Although it has the same meaning as “sick” since you are speaking indirectly through an idiom it is a little less strong. It is also more common to use with softeners like “a little under the weather” when you feel only partially sick.
Sick” and “Ill” are synonyms, two words that mean the same thing, but we tend to use them a bit differently.
We more often use “sick” for short term things like a cold, flu or food poisoning that last several days.

Ill” is more often used for long term diseases or hereditary illnesses like cancer.


“I missed work last week because I was sick.” Is common, however “I missed work last week because I was ill is still grammatically correct and not unnatural -just less common.
“My grandfather is sick, he has cancer.” Likewise is not wrong, just a less common use of the word sick.
Under the weather” though can only be used for short term, temporary things and would never be used for a fatal disease.

Facial Hair Vocabulary

There are quite a few different names for facial hair, and it’s sometimes difficult for English learners to keep them all straight (to keep something straight = to remember something properly).


First off having hair only on the space between the upper lip and the nose is called a mustache.


If you have hair on the cheeks and chin it is called a beard.

Mustache + Beard = Beard

If you have a mustache and beard, we usually just call it a beard. This is because people usually have both, so saying “mustache” and beard is a bit redundant. To emphasize that the hair covers the whole face (cheek, chin, upper lip) we sometimes call this a “full beard”.


If someone has a beard just on their chin, but not on their cheeks, we call that a goatee. Perhaps because goats also have long hair on their chins?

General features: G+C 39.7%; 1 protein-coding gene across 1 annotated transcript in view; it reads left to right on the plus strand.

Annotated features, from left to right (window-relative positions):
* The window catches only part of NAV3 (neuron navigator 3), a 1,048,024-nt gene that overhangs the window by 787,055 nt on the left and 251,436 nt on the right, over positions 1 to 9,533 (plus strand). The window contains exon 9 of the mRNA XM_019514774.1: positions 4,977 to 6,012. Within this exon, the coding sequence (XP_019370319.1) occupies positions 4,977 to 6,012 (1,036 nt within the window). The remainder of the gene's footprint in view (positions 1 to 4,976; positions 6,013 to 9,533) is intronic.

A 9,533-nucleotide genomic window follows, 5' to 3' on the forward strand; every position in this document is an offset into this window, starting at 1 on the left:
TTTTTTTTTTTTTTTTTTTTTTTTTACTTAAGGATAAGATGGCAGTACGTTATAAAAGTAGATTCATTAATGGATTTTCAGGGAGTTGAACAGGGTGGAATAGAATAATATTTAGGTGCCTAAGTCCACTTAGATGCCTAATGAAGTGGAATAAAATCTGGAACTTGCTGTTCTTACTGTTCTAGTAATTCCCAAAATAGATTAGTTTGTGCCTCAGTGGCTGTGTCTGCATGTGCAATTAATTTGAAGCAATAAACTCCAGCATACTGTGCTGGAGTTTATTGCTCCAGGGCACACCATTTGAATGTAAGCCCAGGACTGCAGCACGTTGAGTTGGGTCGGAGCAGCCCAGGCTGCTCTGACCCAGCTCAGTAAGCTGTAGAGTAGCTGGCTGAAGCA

Side burns are hair that covers the cheek in front of the ears, they usually aren’t very big and often just look like natural extensions of the hair. The superhero “Wolverine” is famous for having thick sideburns.

Clean shaven

If a man has no beard at all we say he is “clean-shaven.”

If someone has a bit of short hair on their face that you can see, but it isn’t long enough to be called a beard, we call it “stubble”.

Idiom: Cry over spilled milk.

Don’t worry, it’s not important” = don’t cry over spilled milk.

“Oh man, I lost that coupon I had for the coffee shop.”
“Well, no use crying over spilled milk.”


Crying over spilled milk (or “spilt” milk in UK English) means to be upset about something bad that happened that you can’t change. The bad thing that happened is usually a minor thing.


The image this idiom evokes for me is a young child who has spilled their glass of milk all over a table and starts to cry about it. Of course crying won’t undo the spill, and it won’t clean it up. It is a fruitless action. Also it is such a minor accident that full-blown crying seems overboard.

If you tell someone “not to cry over spilled milk” you are implying that the problem isn’t major. This can be used to comfort or chide someone who seems too worried about something minor.


“I wanted a chocolate shake, but the clerk said all they had left was vanilla.”
“Well, don’t cry over spilled milk. It’s just a drink.”